World Arachnid Catalogue promotes borderless research

With the World Catalogue of Arachnids, a new international research platform for almost all arachnids has now been launched, here a new spider species, Loxosceles. © LIB, N. Dupérré

 

Borderless arachnid research: With the World Arachnid Catalog, a new international research platform for almost all arachnids has now been launched. This interactive working medium is intended to serve the globally connected arachnological community as a primary source of taxonomic data as well as the latest literature and to promote their research. The Leibniz Institute for the Analysis of Biodiversity Change (LIB) has made a significant contribution to the development of the platform as a cooperation partner.

The World Arachnid Catalog (WAC) is based on the World Spider Catalog, which is freely accessible on the internet and was relaunched in 2014. Under the direction of the Natural History Museum Bern (Switzerland), it sets the gold standard for taxonomic catalogues.

With the expansion to the WAC, the underlying database for the first time includes information on other orders of arachnids that had previously been neglected. Thanks to the curatorial work of Dr. Danilo Harms, curator and section head of arachnology at the LIB, Hamburg, and his colleagues from Perth (Australia), the bulk of the taxonomic literature for pseudoscorpions and other arachnid orders such as whip scorpions and whip spiders is now made available here in a bundled form.

“The new database thus offers a great diversity gain and lays the foundation for a complete coverage of all species of arachnids,” Harms emphasizes. In addition, the WAC also lists the fossil species from the individual arachnid orders, so that diversity over time can be estimated in addition to present-day diversity.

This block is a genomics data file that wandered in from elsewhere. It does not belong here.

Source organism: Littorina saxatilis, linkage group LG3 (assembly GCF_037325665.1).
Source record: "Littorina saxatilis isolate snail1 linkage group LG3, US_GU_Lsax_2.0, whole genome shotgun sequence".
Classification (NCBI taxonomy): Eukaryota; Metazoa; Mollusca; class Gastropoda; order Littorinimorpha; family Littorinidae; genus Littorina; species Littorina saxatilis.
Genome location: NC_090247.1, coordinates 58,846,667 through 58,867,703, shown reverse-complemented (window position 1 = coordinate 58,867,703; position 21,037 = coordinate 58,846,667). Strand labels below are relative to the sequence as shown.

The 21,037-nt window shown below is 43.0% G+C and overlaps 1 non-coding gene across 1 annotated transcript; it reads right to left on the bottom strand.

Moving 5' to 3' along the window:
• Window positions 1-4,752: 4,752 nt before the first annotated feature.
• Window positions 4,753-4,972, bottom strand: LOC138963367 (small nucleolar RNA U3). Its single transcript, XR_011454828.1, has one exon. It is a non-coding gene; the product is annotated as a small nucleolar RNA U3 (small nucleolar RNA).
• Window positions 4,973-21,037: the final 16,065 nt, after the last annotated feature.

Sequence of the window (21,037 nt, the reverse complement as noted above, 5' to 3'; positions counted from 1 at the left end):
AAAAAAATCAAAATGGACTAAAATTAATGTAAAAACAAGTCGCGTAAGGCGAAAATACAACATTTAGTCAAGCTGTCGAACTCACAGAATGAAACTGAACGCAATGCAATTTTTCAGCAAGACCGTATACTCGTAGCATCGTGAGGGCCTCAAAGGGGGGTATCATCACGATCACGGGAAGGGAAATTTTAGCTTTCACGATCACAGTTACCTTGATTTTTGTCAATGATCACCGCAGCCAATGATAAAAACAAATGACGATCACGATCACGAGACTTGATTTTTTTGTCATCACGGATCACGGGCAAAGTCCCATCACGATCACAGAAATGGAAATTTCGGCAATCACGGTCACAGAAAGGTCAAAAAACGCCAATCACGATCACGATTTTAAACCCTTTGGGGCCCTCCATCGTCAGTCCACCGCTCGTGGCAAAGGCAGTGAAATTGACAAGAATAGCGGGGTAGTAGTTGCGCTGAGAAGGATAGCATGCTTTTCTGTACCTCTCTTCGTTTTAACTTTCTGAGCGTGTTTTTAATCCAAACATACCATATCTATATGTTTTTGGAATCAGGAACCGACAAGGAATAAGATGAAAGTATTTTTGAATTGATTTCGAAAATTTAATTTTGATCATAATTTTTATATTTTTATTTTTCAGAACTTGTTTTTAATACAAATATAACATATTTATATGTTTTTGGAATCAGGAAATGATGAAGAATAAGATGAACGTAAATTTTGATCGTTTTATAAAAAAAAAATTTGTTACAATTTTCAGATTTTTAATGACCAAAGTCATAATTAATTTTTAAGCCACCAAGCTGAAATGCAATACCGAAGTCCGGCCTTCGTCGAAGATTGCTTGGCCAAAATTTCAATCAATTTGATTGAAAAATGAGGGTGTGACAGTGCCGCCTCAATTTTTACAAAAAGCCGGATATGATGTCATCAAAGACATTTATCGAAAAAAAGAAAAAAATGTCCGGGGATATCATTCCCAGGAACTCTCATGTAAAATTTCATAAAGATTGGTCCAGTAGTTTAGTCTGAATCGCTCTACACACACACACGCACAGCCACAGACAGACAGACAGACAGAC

Based on a tradition of more than 80 years, the new WAC provides curated information free of charge and easily accessible. In the spirit of a dynamic, interactive and collaboratively maintained database, feedback and suggestions from researchers are welcome. Experts continuously review the information and update the entries. In addition, a scientific advisory board ensures a high academic standard. In this way, the WAC is to be continuously developed at a high level. “We hope that the new catalogue will facilitate transnational research as well as the availability of scientific data and knowledge for arachnologists all over the world,” Harms says.

The new World Catalogue of Arachnids brings together international research results from the past centuries. In terms of content, it is a merger of previously separately maintained catalogues: those of the highly successful World Spider Catalog, the Pseudoscorpions of the World Catalog and the Smaller Arachnid Order Catalogues. The new digital platform offers all available taxonomic information including literature on eight of the currently twelve arachnid orders (Amblypygi, Araneae, Pseudoscorpiones, Ricinulei, Palpigradi, Schizomida, Solifugae and Uropygi). Current counts of families, genera and species are given along with the current taxonomy and complete nomenclature for each order.

The history of these catalogues dates back to the first half of the 20th century. The basis was formed by the researchers Pierre Bonnet (University of Toulouse, France), Carl Friedrich Roewer (Überseemuseum, Bremen), and Norman Platnick (American Museum of Natural History, New York). Bonnet’s volumes, published from 1945 to 1961, provide a detailed overview of the literature on all aspects of spider biology published up to 1939. Roewer’s catalogue of spiders picks up here, covering the spectrum of taxonomic literature on arachnology published from 1940 to 1954. From the mid-1980s, Norman I. Platnick of the American Museum of Natural History New York played an important role in its continuation and made his World Spider Catalog 2000 freely available on the then still new internet. Finally, in 2014, the Natural History Museum Bern (Switzerland) took over the lead of the international spider catalogue, which was then improved into a real database and has now been expanded into the WAC.

Danilo Harms: “I am very pleased that we have now succeeded in making the data from various catalogues accessible to research here in the WAC in an updated form. The WAC will make arachnological research more dynamic and facilitate access to specialized literature and scientific data by researchers in less well-equipped institutions with limited research funding or infrastructure. This is especially important for spider researchers in the extremely biodiverse tropics, where most species are found and biodiversity is highest”.

Link:

World Arachnid Catalog (nmbe.ch)

Contact:

Dr Danilo Harms
Section Head Arachnology
Curator for Arachnids, Myriapods and Basal Arthropods
Leibniz Institute for the Analysis of Biodiversity Change, Hamburg
Phone: +49 40 42838-5983
E-mail: Danilo.Harms@uni-hamburg.de
www.leibniz-lib.de

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